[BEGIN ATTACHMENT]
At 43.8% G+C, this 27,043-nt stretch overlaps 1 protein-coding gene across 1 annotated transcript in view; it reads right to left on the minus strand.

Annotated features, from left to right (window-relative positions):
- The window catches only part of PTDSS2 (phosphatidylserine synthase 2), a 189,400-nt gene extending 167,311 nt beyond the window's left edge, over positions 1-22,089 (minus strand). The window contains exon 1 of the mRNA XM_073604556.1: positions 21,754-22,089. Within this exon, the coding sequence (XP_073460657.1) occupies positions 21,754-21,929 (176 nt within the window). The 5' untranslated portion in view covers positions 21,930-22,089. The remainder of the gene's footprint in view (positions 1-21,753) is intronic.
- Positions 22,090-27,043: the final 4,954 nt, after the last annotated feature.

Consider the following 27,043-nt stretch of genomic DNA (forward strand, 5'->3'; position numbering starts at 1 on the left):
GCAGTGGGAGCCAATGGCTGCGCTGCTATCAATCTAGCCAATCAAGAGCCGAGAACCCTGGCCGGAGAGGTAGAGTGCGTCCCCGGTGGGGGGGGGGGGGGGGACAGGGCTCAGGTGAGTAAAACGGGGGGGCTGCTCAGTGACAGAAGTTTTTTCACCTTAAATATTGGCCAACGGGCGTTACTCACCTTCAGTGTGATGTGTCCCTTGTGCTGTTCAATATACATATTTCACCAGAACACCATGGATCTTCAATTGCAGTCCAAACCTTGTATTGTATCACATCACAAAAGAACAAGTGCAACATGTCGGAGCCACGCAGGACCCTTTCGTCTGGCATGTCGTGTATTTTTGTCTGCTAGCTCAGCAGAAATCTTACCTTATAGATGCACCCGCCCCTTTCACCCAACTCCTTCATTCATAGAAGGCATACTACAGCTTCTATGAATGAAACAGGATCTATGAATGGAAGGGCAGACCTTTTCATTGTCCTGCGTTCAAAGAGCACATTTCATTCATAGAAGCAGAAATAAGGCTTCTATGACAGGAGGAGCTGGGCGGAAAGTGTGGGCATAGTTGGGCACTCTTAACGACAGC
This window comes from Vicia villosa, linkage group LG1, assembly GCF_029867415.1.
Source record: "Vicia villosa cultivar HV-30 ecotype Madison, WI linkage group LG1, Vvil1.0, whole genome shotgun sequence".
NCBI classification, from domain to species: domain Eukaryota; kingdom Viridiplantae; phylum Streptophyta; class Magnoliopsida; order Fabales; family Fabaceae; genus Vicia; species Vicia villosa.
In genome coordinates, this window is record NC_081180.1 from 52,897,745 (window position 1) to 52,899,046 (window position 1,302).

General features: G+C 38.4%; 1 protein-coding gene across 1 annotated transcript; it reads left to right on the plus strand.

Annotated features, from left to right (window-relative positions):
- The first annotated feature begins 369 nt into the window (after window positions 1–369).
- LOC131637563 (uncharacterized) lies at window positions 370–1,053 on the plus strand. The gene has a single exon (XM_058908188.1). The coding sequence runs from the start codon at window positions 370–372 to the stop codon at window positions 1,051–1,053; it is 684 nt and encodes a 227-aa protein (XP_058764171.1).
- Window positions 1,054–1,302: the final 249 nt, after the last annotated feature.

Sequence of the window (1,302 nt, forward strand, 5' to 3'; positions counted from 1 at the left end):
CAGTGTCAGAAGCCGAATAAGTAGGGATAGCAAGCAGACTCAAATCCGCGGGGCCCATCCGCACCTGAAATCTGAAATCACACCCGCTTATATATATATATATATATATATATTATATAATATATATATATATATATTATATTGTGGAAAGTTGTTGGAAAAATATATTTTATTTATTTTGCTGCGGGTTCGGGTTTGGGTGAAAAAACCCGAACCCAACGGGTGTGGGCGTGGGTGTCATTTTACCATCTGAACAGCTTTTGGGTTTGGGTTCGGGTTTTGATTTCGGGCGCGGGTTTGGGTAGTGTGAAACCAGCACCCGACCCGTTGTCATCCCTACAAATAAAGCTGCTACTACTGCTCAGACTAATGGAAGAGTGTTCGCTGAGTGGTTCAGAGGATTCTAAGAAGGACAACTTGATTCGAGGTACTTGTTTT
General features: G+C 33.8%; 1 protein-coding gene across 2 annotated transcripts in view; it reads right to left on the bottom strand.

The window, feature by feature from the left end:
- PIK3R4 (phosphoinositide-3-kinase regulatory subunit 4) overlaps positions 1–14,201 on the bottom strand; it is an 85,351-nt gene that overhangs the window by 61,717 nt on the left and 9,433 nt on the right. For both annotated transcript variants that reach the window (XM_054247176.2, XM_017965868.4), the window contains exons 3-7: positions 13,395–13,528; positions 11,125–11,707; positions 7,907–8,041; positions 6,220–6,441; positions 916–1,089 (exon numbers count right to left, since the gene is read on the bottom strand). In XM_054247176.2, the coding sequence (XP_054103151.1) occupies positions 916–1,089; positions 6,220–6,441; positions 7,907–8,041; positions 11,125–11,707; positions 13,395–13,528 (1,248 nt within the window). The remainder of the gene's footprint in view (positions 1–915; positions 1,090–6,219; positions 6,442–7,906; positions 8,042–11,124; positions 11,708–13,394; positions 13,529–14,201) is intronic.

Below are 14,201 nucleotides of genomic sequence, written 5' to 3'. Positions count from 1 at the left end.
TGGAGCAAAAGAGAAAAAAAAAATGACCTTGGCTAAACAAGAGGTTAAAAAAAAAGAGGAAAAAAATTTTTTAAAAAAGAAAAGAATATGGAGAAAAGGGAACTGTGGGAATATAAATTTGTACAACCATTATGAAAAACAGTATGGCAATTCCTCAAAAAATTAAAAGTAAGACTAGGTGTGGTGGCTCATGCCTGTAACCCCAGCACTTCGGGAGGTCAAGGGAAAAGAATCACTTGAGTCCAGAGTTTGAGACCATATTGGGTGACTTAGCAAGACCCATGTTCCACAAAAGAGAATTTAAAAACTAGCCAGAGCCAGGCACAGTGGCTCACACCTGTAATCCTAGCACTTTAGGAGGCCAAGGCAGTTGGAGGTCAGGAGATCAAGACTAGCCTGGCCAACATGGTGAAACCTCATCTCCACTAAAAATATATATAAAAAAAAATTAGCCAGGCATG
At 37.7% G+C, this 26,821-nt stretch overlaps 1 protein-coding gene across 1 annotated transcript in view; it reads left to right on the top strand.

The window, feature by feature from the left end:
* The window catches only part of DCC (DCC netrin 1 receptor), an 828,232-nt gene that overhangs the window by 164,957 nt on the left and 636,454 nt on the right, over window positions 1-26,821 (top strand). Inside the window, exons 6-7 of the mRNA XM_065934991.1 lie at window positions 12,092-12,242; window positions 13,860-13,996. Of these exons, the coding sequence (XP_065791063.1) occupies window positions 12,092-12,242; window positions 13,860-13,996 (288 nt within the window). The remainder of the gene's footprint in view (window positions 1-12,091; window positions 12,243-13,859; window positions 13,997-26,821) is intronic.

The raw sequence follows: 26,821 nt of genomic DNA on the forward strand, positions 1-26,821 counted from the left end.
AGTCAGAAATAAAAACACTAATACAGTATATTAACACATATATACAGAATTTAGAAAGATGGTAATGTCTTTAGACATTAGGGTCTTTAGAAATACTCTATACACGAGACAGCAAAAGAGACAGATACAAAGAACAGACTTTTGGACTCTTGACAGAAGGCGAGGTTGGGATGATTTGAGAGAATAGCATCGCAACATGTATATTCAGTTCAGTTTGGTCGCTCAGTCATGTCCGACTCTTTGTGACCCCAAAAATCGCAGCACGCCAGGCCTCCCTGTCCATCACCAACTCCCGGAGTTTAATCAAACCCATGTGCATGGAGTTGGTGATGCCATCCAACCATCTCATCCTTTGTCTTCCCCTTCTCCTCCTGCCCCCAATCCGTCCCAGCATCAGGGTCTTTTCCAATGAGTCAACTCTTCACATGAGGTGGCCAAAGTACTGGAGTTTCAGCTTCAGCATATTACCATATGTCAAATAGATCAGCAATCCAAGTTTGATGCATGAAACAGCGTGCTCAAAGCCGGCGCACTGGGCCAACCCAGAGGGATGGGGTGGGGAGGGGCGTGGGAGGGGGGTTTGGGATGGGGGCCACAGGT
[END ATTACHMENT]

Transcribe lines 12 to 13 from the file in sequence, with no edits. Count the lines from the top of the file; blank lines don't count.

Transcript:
Annotated features, from left to right (window-relative positions):
- The first annotated feature begins 369 nt into the window (after window positions 1–369).